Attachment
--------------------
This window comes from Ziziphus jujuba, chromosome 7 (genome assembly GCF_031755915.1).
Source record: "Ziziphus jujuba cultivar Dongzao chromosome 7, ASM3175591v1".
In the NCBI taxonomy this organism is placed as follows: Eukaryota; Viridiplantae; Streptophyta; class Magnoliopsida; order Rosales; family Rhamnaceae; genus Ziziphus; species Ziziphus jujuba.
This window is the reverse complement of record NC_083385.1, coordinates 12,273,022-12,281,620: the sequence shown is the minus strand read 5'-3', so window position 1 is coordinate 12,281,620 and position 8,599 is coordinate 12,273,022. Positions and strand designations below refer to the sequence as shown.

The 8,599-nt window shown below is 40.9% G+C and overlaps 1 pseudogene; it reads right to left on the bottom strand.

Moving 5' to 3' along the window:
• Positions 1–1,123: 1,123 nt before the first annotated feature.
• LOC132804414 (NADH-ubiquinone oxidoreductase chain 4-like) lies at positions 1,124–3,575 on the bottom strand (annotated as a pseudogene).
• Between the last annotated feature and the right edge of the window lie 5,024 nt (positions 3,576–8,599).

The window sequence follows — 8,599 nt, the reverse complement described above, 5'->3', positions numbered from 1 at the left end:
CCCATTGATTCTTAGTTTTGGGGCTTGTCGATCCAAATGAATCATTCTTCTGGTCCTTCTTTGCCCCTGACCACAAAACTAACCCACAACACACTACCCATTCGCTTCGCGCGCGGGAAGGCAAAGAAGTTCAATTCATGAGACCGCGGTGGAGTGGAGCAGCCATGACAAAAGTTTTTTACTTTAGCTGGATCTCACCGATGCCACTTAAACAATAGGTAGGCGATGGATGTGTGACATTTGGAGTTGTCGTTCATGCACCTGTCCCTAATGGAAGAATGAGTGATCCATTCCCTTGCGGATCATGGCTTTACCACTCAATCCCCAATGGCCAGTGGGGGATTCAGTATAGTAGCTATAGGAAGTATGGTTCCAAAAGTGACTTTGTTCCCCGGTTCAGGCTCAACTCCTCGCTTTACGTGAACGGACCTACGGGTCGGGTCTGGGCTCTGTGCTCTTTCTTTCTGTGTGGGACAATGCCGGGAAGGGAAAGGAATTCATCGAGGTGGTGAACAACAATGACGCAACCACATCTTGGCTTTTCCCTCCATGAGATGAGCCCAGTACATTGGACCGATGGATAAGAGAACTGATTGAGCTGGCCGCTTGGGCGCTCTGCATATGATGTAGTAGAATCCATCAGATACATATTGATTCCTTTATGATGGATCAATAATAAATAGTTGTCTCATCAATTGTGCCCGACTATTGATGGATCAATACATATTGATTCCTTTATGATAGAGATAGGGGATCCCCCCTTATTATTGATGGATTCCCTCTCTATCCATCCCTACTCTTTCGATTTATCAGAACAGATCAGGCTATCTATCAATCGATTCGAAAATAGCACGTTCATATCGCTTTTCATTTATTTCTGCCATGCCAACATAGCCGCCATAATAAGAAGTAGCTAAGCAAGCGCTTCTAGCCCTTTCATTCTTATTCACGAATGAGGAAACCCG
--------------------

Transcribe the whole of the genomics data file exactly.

This window comes from Ziziphus jujuba, chromosome 7 (genome assembly GCF_031755915.1).
Source record: "Ziziphus jujuba cultivar Dongzao chromosome 7, ASM3175591v1".
In the NCBI taxonomy this organism is placed as follows: Eukaryota; Viridiplantae; Streptophyta; class Magnoliopsida; order Rosales; family Rhamnaceae; genus Ziziphus; species Ziziphus jujuba.
This window is the reverse complement of record NC_083385.1, coordinates 12,273,022-12,281,620: the sequence shown is the minus strand read 5'-3', so window position 1 is coordinate 12,281,620 and position 8,599 is coordinate 12,273,022. Positions and strand designations below refer to the sequence as shown.

The 8,599-nt window shown below is 40.9% G+C and overlaps 1 pseudogene; it reads right to left on the bottom strand.

Moving 5' to 3' along the window:
• Positions 1–1,123: 1,123 nt before the first annotated feature.
• LOC132804414 (NADH-ubiquinone oxidoreductase chain 4-like) lies at positions 1,124–3,575 on the bottom strand (annotated as a pseudogene).
• Between the last annotated feature and the right edge of the window lie 5,024 nt (positions 3,576–8,599).

The window sequence follows — 8,599 nt, the reverse complement described above, 5'->3', positions numbered from 1 at the left end:
CCCATTGATTCTTAGTTTTGGGGCTTGTCGATCCAAATGAATCATTCTTCTGGTCCTTCTTTGCCCCTGACCACAAAACTAACCCACAACACACTACCCATTCGCTTCGCGCGCGGGAAGGCAAAGAAGTTCAATTCATGAGACCGCGGTGGAGTGGAGCAGCCATGACAAAAGTTTTTTACTTTAGCTGGATCTCACCGATGCCACTTAAACAATAGGTAGGCGATGGATGTGTGACATTTGGAGTTGTCGTTCATGCACCTGTCCCTAATGGAAGAATGAGTGATCCATTCCCTTGCGGATCATGGCTTTACCACTCAATCCCCAATGGCCAGTGGGGGATTCAGTATAGTAGCTATAGGAAGTATGGTTCCAAAAGTGACTTTGTTCCCCGGTTCAGGCTCAACTCCTCGCTTTACGTGAACGGACCTACGGGTCGGGTCTGGGCTCTGTGCTCTTTCTTTCTGTGTGGGACAATGCCGGGAAGGGAAAGGAATTCATCGAGGTGGTGAACAACAATGACGCAACCACATCTTGGCTTTTCCCTCCATGAGATGAGCCCAGTACATTGGACCGATGGATAAGAGAACTGATTGAGCTGGCCGCTTGGGCGCTCTGCATATGATGTAGTAGAATCCATCAGATACATATTGATTCCTTTATGATGGATCAATAATAAATAGTTGTCTCATCAATTGTGCCCGACTATTGATGGATCAATACATATTGATTCCTTTATGATAGAGATAGGGGATCCCCCCTTATTATTGATGGATTCCCTCTCTATCCATCCCTACTCTTTCGATTTATCAGAACAGATCAGGCTATCTATCAATCGATTCGAAAATAGCACGTTCATATCGCTTTTCATTTATTTCTGCCATGCCAACATAGCCGCCATAATAAGAAGTAGCTAAGCAAGCGCTTCTAGCCCTTTCATTCTTATTCACGAATGAGGAAACCCG